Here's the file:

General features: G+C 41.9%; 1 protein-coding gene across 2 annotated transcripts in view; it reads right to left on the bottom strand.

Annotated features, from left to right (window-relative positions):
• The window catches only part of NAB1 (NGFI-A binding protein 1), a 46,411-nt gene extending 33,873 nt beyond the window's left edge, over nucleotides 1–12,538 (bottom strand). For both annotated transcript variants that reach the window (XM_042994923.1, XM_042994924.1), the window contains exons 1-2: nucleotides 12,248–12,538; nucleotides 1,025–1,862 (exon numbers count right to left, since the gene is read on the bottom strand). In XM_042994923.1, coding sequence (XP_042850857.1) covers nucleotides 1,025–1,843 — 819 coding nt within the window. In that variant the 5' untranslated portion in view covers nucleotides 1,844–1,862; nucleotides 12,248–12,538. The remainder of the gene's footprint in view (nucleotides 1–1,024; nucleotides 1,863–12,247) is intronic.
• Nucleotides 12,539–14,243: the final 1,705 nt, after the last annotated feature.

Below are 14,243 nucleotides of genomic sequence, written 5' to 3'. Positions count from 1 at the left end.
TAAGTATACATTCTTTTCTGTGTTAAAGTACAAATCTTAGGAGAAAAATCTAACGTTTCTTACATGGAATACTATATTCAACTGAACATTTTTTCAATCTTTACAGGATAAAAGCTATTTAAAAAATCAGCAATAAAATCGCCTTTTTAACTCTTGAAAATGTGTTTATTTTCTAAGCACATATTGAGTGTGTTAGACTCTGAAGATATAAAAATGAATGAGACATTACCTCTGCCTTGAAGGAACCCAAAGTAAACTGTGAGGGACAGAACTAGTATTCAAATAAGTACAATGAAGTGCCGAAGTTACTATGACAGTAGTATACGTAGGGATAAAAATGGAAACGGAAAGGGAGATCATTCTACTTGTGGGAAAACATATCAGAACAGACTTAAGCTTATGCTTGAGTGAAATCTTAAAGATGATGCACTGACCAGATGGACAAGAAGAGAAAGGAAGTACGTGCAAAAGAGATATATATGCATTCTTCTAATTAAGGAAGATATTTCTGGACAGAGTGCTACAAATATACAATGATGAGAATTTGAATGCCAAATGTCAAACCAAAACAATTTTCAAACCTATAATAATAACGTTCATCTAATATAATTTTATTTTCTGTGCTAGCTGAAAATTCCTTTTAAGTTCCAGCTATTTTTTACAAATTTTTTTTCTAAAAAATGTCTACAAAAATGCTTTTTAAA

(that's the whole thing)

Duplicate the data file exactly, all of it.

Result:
General features: G+C 41.9%; 1 protein-coding gene across 2 annotated transcripts in view; it reads right to left on the bottom strand.

Annotated features, from left to right (window-relative positions):
• The window catches only part of NAB1 (NGFI-A binding protein 1), a 46,411-nt gene extending 33,873 nt beyond the window's left edge, over nucleotides 1–12,538 (bottom strand). For both annotated transcript variants that reach the window (XM_042994923.1, XM_042994924.1), the window contains exons 1-2: nucleotides 12,248–12,538; nucleotides 1,025–1,862 (exon numbers count right to left, since the gene is read on the bottom strand). In XM_042994923.1, coding sequence (XP_042850857.1) covers nucleotides 1,025–1,843 — 819 coding nt within the window. In that variant the 5' untranslated portion in view covers nucleotides 1,844–1,862; nucleotides 12,248–12,538. The remainder of the gene's footprint in view (nucleotides 1–1,024; nucleotides 1,863–12,247) is intronic.
• Nucleotides 12,539–14,243: the final 1,705 nt, after the last annotated feature.

Below are 14,243 nucleotides of genomic sequence, written 5' to 3'. Positions count from 1 at the left end.
TAAGTATACATTCTTTTCTGTGTTAAAGTACAAATCTTAGGAGAAAAATCTAACGTTTCTTACATGGAATACTATATTCAACTGAACATTTTTTCAATCTTTACAGGATAAAAGCTATTTAAAAAATCAGCAATAAAATCGCCTTTTTAACTCTTGAAAATGTGTTTATTTTCTAAGCACATATTGAGTGTGTTAGACTCTGAAGATATAAAAATGAATGAGACATTACCTCTGCCTTGAAGGAACCCAAAGTAAACTGTGAGGGACAGAACTAGTATTCAAATAAGTACAATGAAGTGCCGAAGTTACTATGACAGTAGTATACGTAGGGATAAAAATGGAAACGGAAAGGGAGATCATTCTACTTGTGGGAAAACATATCAGAACAGACTTAAGCTTATGCTTGAGTGAAATCTTAAAGATGATGCACTGACCAGATGGACAAGAAGAGAAAGGAAGTACGTGCAAAAGAGATATATATGCATTCTTCTAATTAAGGAAGATATTTCTGGACAGAGTGCTACAAATATACAATGATGAGAATTTGAATGCCAAATGTCAAACCAAAACAATTTTCAAACCTATAATAATAACGTTCATCTAATATAATTTTATTTTCTGTGCTAGCTGAAAATTCCTTTTAAGTTCCAGCTATTTTTTACAAATTTTTTTTCTAAAAAATGTCTACAAAAATGCTTTTTAAA